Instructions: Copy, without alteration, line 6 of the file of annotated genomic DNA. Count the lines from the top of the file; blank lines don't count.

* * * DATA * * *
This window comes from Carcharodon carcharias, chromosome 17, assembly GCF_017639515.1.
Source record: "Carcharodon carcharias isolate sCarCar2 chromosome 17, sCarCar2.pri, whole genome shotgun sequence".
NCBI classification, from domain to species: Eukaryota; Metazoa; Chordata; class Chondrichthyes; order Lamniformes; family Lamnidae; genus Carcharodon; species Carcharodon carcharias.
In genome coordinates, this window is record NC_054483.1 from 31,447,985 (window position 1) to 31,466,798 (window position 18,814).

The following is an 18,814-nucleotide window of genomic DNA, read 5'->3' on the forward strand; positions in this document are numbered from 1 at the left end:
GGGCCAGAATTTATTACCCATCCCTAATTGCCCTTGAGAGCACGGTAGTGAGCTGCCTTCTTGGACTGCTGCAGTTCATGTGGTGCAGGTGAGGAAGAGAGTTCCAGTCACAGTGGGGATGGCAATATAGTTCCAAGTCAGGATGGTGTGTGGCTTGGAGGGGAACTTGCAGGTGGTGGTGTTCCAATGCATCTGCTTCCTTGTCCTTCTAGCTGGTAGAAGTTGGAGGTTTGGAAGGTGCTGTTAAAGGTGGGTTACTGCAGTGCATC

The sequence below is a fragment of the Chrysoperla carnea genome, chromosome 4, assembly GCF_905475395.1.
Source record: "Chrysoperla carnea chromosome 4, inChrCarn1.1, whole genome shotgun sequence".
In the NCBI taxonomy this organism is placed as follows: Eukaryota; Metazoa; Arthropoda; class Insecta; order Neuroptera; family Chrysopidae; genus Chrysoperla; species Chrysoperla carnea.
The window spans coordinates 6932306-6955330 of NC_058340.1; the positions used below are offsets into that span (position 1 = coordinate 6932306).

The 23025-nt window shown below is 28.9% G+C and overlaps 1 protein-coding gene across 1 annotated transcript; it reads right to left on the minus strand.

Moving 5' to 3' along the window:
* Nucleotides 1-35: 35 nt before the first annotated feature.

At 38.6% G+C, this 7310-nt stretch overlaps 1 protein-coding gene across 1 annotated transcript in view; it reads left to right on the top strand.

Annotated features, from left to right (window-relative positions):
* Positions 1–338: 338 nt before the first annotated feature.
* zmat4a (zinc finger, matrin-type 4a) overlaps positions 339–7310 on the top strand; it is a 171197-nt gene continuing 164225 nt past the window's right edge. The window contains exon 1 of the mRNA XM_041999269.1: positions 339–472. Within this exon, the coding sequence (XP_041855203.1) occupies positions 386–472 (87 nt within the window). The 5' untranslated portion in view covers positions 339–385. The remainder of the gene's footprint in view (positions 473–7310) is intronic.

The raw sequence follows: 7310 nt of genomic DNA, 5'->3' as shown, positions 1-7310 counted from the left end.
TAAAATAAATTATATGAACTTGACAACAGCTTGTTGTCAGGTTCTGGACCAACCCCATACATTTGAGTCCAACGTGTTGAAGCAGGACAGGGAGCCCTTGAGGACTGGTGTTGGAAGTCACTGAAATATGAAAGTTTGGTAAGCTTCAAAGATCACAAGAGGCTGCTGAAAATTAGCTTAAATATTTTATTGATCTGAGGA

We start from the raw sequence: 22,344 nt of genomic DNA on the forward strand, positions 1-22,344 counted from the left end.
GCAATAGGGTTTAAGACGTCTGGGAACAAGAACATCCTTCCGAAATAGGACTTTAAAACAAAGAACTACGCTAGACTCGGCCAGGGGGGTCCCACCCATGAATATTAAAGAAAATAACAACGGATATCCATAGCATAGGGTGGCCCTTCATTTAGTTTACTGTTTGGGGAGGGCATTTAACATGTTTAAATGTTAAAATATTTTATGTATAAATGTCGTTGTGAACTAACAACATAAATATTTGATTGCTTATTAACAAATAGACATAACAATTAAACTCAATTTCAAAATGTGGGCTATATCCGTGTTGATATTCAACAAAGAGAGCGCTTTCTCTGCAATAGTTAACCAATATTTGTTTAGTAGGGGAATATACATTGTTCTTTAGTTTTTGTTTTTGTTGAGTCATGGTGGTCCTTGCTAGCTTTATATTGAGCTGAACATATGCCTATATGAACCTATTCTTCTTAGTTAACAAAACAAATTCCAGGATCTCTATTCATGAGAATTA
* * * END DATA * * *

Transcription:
GGGCCAGAATTTATTACCCATCCCTAATTGCCCTTGAGAGCACGGTAGTGAGCTGCCTTCTTGGACTGCTGCAGTTCATGTGGTGCAGGTGAGGAAGAGAGTTCCAGTCACAGTGGGGATGGCAATATAGTTCCAAGTCAGGATGGTGTGTGGCTTGGAGGGGAACTTGCAGGTGGTGGTGTTCCAATGCATCTGCTTCCTTGTCCTTCTAGCTGGTAGAAGTTGGAGGTTTGGAAGGTGCTGTTAAAGGTGGGTTACTGCAGTGCATC